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Advanced Heart Failure Treatments and Techniques

In this physician round table, Gurusher Panjrath, MD and Supria Batra, M.D highlight advanced heart failure treatments and techniques. They share the prevalence of heart failure, what diagnostic tools are vital for accurate clinical diagnosis and when mechanical support becomes the likely intervention. Additionally, they discuss important advances in heart failure treatment and when to refer to the specialists at The George Washington University Hospital.
Advanced Heart Failure Treatments and Techniques
Gurusher Panjrath, MD | Supria Batra, MD
Gurusher Panjrath, MD is the Director of Heart Failure and Mechanical Circulatory Support Program. 

Learn more about Gurusher Panjrath, MD 

Supria Batra, M.D. is an Assistant Professor of Medicine in the Division of Cardiology at The George Washington School of Medicine & Health Sciences. 

Learn more about Supria Batra, MD

Andrew Wilner, MD (Host): Welcome to GW Doc Pod, a peer to peer podcast for medical professionals with The George Washington University Hospital. I'm your host, Dr. Andrew Wilner. I invite you to listen in, as we discuss advanced heart failure, treatments and techniques.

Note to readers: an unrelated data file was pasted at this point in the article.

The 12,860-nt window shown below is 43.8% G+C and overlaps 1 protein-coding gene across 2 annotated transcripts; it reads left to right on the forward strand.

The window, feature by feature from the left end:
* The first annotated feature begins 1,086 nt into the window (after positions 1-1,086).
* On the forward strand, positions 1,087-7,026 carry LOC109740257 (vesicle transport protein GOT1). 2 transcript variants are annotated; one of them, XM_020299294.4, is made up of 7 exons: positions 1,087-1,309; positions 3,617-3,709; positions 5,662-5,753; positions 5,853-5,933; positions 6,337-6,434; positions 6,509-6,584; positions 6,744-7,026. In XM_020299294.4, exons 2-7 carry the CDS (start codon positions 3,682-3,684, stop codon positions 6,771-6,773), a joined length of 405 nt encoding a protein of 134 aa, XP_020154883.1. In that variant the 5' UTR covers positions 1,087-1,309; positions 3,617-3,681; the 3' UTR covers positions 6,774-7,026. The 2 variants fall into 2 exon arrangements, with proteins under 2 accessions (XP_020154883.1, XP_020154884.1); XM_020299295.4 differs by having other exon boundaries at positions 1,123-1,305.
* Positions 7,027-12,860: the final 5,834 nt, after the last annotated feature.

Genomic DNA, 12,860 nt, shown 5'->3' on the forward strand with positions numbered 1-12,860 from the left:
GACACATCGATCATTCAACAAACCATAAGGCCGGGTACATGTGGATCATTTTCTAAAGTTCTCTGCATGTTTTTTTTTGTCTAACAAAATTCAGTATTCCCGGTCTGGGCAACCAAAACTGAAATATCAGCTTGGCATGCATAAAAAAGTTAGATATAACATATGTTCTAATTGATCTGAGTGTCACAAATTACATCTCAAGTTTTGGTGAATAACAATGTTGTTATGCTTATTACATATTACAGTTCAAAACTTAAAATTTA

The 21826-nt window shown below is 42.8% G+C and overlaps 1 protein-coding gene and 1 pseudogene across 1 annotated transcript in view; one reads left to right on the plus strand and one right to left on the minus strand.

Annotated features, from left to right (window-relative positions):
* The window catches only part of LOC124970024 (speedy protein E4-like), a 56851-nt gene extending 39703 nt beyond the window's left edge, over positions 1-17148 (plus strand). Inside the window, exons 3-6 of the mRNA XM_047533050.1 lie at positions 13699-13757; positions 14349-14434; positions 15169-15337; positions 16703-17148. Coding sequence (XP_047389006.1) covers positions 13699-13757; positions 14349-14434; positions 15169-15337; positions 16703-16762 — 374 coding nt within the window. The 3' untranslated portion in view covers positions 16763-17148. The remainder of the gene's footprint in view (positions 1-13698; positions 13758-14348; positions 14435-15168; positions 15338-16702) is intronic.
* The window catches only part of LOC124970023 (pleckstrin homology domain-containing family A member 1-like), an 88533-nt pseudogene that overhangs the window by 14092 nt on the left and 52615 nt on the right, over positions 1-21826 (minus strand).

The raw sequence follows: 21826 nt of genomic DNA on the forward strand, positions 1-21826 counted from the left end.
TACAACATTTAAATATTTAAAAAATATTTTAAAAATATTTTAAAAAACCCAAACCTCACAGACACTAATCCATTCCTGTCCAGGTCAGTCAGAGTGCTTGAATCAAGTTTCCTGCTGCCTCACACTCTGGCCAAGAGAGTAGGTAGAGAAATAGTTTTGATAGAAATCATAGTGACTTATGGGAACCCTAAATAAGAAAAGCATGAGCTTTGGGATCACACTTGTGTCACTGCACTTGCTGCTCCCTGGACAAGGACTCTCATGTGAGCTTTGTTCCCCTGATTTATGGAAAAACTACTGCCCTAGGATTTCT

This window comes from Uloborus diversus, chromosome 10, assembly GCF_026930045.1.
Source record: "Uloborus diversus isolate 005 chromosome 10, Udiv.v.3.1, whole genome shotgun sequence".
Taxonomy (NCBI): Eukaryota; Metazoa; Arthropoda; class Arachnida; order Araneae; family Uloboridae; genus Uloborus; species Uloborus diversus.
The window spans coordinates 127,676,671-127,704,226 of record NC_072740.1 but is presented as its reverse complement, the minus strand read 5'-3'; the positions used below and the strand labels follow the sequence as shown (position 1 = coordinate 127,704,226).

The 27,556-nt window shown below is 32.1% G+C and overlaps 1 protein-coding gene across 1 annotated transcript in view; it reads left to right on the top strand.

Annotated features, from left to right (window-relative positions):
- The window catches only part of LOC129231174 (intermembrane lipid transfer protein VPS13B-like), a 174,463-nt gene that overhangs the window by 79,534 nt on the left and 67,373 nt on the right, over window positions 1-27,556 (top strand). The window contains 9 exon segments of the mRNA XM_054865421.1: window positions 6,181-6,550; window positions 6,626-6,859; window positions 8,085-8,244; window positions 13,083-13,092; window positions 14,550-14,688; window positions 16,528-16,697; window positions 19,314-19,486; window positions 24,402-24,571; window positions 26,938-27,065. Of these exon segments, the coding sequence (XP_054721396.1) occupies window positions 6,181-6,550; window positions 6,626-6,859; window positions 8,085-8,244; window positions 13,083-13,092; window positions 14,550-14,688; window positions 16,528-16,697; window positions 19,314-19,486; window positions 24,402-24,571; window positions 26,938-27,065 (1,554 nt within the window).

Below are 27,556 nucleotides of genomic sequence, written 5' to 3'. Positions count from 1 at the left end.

My guests today are Dr's Gurusher Panjrath and Supriya Batra. Dr. Panjrath is Associate Professor of Medicine at The George Washington University School of Medicine & Health Sciences and Director of the Heart Failure and Mechanical Circulatory Support Program at The George Washington University Hospital. Dr. Supriya Batra is Assistant Professor of Medicine at The George Washington University School of Medicine & Health Sciences and he is affiliated with The George Washington University Hospital as an advanced heart failure and transplant cardiologist.

Welcome, Doctors Panjrath and Batra.

Dr. Gurusher Panjrath: Pleasure to be here.

Dr. Supriya Batra: Hi, good to be here as well.

Andrew Wilner, MD (Host): Yeah, thanks for joining me. Dr. Panjrath, let's start with you. You are the Director of Heart Failure and Mechanical Circulatory Support Program at GW University Hospital. How common is heart failure?

Dr. Gurusher Panjrath: So heart failure is actually fairly common in the United States and across the world as you know well, Dr. Wilner. And it is in fact one of the most common diagnoses. When people are hospitalized the hospital in the United States, that is the most common diagnosis.